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Multi-threaded RUST Program for Linear Search

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Rust is one of the most performant Programming Languages today and if you want to implement Linear Search efficiently in Rust, multi-threading is the answer.

In this article at OpenGenus, we have explained how to implement Linear Search in Rust Programming Language using threads along with the complete Rust code.

For the single-threaded version of Linear Search in Rust, go through this article.

Table of contents:

  1. Multi-threaded Linear Search approach in Rust
  2. Rust implementation for Linear Search using threads
  3. Run the code

Multi-threaded Linear Search approach in Rust

  • Start by importing the thread module in Rust
use std::thread;

Assuming there are 4 threads, we create 4 chunks of data:

let chunk_size = data.len() / 4;
  • Create a new thread and assign a particular chunk to it to perform Linear Search.
let handle = thread::spawn(move || {
    for (j, &item) in data[start..end].iter().enumerate() {
        if item == search_key {
            return Some(start + j);
        }
    }
    None
});
  • We wait for all threads to finish execution and return the result accordingly.
for handle in handles {
    if let Some(idx) = handle.join().unwrap() {
        result = Some(idx);
        break;
    }
}

We have added comment for each line in our Rust program to help you understand it completely.

Rust implementation for Linear Search using threads

Following is the complete implementation in Rust Programming Language for Linear Search using threads (to run it in a multi-threaded fashion):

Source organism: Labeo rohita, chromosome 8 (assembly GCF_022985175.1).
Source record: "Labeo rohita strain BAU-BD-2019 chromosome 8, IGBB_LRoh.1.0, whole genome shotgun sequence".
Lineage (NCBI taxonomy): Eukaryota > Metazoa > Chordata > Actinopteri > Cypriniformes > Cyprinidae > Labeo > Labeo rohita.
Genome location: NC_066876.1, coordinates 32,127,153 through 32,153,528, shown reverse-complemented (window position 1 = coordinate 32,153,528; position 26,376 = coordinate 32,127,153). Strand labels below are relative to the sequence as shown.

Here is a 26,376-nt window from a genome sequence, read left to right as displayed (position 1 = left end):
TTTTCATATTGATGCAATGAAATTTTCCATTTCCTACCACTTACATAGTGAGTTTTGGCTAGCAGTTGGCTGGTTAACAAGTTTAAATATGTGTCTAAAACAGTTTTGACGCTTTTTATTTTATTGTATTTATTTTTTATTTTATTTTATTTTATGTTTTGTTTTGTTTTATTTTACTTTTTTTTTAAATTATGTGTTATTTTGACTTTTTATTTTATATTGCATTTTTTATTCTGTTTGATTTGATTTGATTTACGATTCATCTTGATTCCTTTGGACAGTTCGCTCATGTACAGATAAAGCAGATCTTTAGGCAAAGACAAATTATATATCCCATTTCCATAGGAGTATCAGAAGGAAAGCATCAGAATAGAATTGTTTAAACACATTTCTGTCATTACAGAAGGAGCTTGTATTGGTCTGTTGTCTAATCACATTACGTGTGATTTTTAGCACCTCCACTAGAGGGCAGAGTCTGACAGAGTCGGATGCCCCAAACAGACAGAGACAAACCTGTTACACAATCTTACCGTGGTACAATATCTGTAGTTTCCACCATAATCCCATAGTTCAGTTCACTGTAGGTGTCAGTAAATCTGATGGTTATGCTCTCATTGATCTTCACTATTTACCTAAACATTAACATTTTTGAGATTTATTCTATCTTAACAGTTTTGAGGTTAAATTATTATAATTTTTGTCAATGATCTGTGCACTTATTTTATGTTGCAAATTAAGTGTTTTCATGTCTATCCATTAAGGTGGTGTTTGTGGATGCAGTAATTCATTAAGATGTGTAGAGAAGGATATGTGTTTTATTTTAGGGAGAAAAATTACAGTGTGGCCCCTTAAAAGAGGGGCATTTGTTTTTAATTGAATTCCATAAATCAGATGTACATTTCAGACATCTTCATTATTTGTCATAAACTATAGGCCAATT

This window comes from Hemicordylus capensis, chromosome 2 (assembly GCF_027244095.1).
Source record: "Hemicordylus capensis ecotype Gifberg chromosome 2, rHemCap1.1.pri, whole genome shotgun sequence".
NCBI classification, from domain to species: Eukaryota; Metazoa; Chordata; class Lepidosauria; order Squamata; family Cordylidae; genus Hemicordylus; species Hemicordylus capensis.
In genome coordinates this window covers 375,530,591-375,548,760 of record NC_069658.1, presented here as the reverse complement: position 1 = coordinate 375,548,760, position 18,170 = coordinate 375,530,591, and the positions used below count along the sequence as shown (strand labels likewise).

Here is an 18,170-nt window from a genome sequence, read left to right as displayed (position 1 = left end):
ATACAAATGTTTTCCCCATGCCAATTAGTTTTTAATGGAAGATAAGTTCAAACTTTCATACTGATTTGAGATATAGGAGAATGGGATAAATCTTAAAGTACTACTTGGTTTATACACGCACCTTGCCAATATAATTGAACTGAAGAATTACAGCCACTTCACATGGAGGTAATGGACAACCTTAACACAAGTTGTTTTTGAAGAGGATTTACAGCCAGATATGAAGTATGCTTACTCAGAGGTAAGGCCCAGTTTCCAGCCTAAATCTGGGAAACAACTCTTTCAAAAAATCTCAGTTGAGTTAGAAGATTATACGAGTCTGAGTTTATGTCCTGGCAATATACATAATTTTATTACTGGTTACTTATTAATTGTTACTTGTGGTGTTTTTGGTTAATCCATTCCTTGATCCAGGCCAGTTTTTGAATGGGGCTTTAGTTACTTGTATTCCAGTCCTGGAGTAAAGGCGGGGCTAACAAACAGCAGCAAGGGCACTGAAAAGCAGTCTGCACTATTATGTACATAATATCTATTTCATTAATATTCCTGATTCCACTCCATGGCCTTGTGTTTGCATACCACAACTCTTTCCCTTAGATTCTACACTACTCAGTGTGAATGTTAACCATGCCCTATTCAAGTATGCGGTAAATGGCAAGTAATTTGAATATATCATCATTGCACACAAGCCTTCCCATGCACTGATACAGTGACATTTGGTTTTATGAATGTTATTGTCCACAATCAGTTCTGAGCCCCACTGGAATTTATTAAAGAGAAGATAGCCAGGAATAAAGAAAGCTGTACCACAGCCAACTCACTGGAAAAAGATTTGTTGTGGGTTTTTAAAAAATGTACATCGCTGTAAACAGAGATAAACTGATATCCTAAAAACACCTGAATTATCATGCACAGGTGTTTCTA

// Import the 'thread' module from the Rust standard library.
use std::thread;

// Define a function to perform linear search on an array of integers.
fn linear_search(data: &[i32], search_key: i32) -> Option<usize> {
    // Initialize the result variable to None.
    let mut result = None;

    // Divide the data array into 4 equal chunks.
    let chunk_size = data.len() / 4;

    // Initialize a vector to hold the handles of all the spawned threads.
    let mut handles = Vec::new();

    // Spawn 4 threads, one for each chunk of the data array.
    for i in 0..4 {
        // Calculate the start and end indices for the current chunk.
        let start = i * chunk_size;
        let end = if i == 3 {
            data.len()
        } else {
            (i + 1) * chunk_size
        };

        // Spawn a new thread to search the current chunk for the search key.
        let handle = thread::spawn(move || {
            for (j, &item) in data[start..end].iter().enumerate() {
                if item == search_key {
                    return Some(start + j);
                }
            }
            None
        });

        // Store the handle of the spawned thread in the 'handles' vector.
        handles.push(handle);
    }

    // Wait for all threads to finish and check their results.
    for handle in handles {
        if let Some(idx) = handle.join().unwrap() {
            result = Some(idx);
            break;
        }
    }

    // Return the index of the found element or None.
    result
}

// Define the main function.
fn main() {
    // Define some sample data and a search key.
    let data = [2, 5, 7, 1, 9, 3, 6, 8];
    let search_key = 9;

    // Call the linear search function with the sample data and search key.
    let result = linear_search(&data, search_key);

    // Print the result of the linear search.
    match result {
        Some(idx) => println!("Found element {} at index {}", search_key, idx),
        None => println!("Element {} not found", search_key),
    }
}

Run the code

Save the above code in a file named "linearSearch.rs" and use the following command to compile the code:

rustc linearSearch.rs

Following it, use the following command to run the executable generated using the previous command:

./linearSearch

The output will be:

Found element 9 at index 4

With this article at OpenGenus, you must have the complete idea of how to implement Linear Search in Rust Programming Language using threads for 100% CPU utilization.

Multi-threaded RUST Program for Linear Search
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